There was a comment in the Twitter sphere just after the midway point of the NASCAR Sprint Cup Lenox 301 at New Hampshire Motor Speedway that noted if it turned into a fuel-mileage race, the author would slit his wrists.
Well hide the razor, because that is exactly what happened at the Magic Mile on Sunday afternoon.
In what is turning out to be an almost weekly occurrence, the drivers with the fastest cars don’t always win the race.
Race-winner Ryan Newman was running on fumes when he crossed the finish line in the No. 39 Stewart Haas Racing Chevrolet.
This came on a final lap where — one by one —drivers who were top contenders all day long dropped out of the fight for the win after running low on fuel.
First there was Jamie McMurray in the No. 1 Earnhardt Ganassi Chevrolet, then Kurt Busch in the No. 22 Penske Racing Dodge and teammate Brad Keselowski in the No. 2 Dodge with Greg Biffle in the No. 16 Roush Fenway Racing Ford also falling short.
And before the checkered flag flew Jeff Gordon — who was a threat to win the whole race — slowed to drop from third place to 11th in the No. 24 Hendrick Motorsports Chevrolet.
His car had fuel left but it was a flat tire that kept him for a top five finish.
The blame for the fuel drama at the end of Sprint Cup races can be traced all the way back to a decision five season ago to fit cars with a smaller gas tank.
The thinking by the tall foreheads at NASCAR headquarters in Daytona Beach was that by giving teams less fuel it would stop the long — and some thought boring — single file green flag racing that had become prominent in the Cup division.
What it has done is create more pit stops, thus more lead changes — both NASCAR objectives.
But it also created the dreaded fuel conservation mode that race teams are forced into late in Cup events.
Now that last time I checked, the object of motor racing was to go faster than the next guy.
The winner should not be the car who gets the best fuel mileage.
If that was NASCAR’s intent then bring in the four-cylinder sub-compacts.
I doubt, however, if the 80,000 folks who forked over big bucks at New Hampshire would do the same to see the little four bangers crawl around the one-mile oval.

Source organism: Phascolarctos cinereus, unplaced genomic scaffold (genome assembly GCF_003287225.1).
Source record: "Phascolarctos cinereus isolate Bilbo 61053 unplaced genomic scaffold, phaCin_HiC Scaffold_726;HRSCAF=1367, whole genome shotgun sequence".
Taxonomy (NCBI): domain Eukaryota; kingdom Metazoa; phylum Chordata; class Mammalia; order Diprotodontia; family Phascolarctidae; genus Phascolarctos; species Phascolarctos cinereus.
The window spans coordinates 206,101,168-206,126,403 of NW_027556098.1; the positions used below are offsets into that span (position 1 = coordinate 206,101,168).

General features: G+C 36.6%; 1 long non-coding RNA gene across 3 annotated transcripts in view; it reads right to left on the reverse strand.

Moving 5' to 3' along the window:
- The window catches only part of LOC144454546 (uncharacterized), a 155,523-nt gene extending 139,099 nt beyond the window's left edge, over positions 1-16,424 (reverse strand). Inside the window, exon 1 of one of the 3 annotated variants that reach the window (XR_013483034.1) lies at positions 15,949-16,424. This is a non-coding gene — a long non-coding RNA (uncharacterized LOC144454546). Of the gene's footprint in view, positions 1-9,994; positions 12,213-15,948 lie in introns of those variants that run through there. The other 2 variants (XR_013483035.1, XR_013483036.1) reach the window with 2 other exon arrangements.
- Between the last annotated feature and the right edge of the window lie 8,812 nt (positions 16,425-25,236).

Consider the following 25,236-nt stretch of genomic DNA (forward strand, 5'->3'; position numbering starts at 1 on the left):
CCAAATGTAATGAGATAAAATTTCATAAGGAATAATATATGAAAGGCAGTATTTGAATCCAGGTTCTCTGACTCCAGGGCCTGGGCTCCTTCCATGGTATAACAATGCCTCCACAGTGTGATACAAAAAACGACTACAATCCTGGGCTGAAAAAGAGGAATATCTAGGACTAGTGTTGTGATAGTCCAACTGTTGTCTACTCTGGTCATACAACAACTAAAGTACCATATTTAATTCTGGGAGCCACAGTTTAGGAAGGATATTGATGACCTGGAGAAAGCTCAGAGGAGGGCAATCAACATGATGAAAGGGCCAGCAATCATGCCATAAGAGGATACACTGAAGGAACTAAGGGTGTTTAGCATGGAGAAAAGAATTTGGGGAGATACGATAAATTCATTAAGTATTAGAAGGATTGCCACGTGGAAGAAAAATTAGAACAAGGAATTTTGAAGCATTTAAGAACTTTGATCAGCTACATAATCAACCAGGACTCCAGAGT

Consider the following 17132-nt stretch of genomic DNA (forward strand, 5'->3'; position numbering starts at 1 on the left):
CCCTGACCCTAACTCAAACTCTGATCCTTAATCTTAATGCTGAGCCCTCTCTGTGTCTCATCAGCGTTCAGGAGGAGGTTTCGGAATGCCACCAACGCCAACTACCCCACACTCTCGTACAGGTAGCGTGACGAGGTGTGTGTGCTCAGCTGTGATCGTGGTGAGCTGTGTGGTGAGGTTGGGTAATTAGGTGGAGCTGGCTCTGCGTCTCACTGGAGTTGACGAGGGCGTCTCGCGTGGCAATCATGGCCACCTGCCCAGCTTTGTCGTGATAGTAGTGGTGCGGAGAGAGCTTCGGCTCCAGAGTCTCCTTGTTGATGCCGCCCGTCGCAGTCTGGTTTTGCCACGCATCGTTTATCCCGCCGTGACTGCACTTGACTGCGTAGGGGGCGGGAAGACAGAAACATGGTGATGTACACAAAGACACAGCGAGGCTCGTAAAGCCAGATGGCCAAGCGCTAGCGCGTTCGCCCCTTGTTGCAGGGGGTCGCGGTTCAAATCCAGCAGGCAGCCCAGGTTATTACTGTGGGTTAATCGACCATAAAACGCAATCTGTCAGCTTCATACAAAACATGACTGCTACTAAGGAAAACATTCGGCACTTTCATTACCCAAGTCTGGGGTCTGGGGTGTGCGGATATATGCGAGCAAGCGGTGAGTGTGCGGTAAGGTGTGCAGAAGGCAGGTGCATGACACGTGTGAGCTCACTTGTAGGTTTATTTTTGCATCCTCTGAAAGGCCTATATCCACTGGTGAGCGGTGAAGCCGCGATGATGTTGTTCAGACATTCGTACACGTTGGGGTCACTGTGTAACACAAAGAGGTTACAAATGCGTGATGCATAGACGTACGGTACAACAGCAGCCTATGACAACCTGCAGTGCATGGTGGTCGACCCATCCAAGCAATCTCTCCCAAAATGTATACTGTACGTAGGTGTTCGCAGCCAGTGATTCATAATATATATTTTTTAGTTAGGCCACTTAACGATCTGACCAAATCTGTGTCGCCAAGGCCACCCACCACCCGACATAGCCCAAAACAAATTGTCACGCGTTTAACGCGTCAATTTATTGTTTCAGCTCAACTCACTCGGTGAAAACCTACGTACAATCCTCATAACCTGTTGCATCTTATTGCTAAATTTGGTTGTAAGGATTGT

Kurt Busch put it best when he said that trying to save fuel cost him a win.
“We were on the defensive side hanging on to our track position today, we weren’t on the offence” he said. “We ended up running out of gas on the last lap.”
Meanwhile, it was the 15th career victory for Newman. That ties him with Donnie Allison for 44th on the all-time Sprint Cup list.
Michael Waltrip Racing has hit back against the Williams Formula One team after losing race engineer Mike Couglan to the English outfit. Waltrip has launched a lawsuit in North Carolina seeking unspecified damages, claiming Williams talked Couglan into breaking his deal with the NASCAR Sprint Cup team. Couglan came to NASCAR after being fired from F-1 for his role in the Ferrari/McLaren industrial spying scandal ... The bosses at the FIA have let it be known that they may allow in-season testing again in 2012 for Formula One. Teams, other than the big four — Ferrari, McLaren, Red Bull and Mercedes — are opposed to any such move that would increase already our if this world costs in the series ... J.J. Yeley has signed on to drive the No. 55 Sprint Cup Front Row Motorsports Chevrolet at Indianapolis in the Brickyard 400 for the remainder of the season.
RANGER'S RUN DERAILED
The Go Canada Racing team was on pace for a top 15 finish — its best of the 2011 NASCAR Nationwide season — at New Hampshire Motor Speedway in the New England 200 when Andrew Ranger got caught up in a crash involving with Steve Wallace in the No. 66 Rusty Wallace Racing Toyota with just four laps remaining.
It was the fourth incident of the day for Wallace.
“I didn’t mean to get into a lot of people today,” Wallace said. “We got spun out running fourth at the end. It was an unfortunate deal.”
Unfortunate for the Canuck, who was making his first start in the No. 67 Ford Mustang in place of J.R. Fitzpatrick. Ranger wound up 28th.
By his standards, Jimmie Johnson isn’t having a championship season.
But the five-time Sprint Cup king showed on Sunday at the Lennox 301 in New Hampshire that he and the No. 48 Hendrick Motorsports Chevrolet team can never be counted out.
Johnson was running in the top three past the halfway point of the race when a missed lug nut on a pit stop caused a penalty that put him a lap down. After getting that lap back, Johnson spun on Lap 241. The team and Johnson fought back, however, and when the dust settled there was the No. 48 in fifth place.
That leaves Johnson in second place just seven points behind Carl Edwards, who reclaimed the top spot with 652 points after a 13th place finish.
BUSCH NOT SO LUCKY
Kyle Busch saw his tenure atop the Sprint Cup leader board cut short on Sunday when he blew a tire after a tussle with Dale Earnhardt Jr.’s No. 88 Hendrick Motorsports Chevrolet, dropping the No. 18 Joe Gibbs Racing Toyota driver to fifth place with 632 points.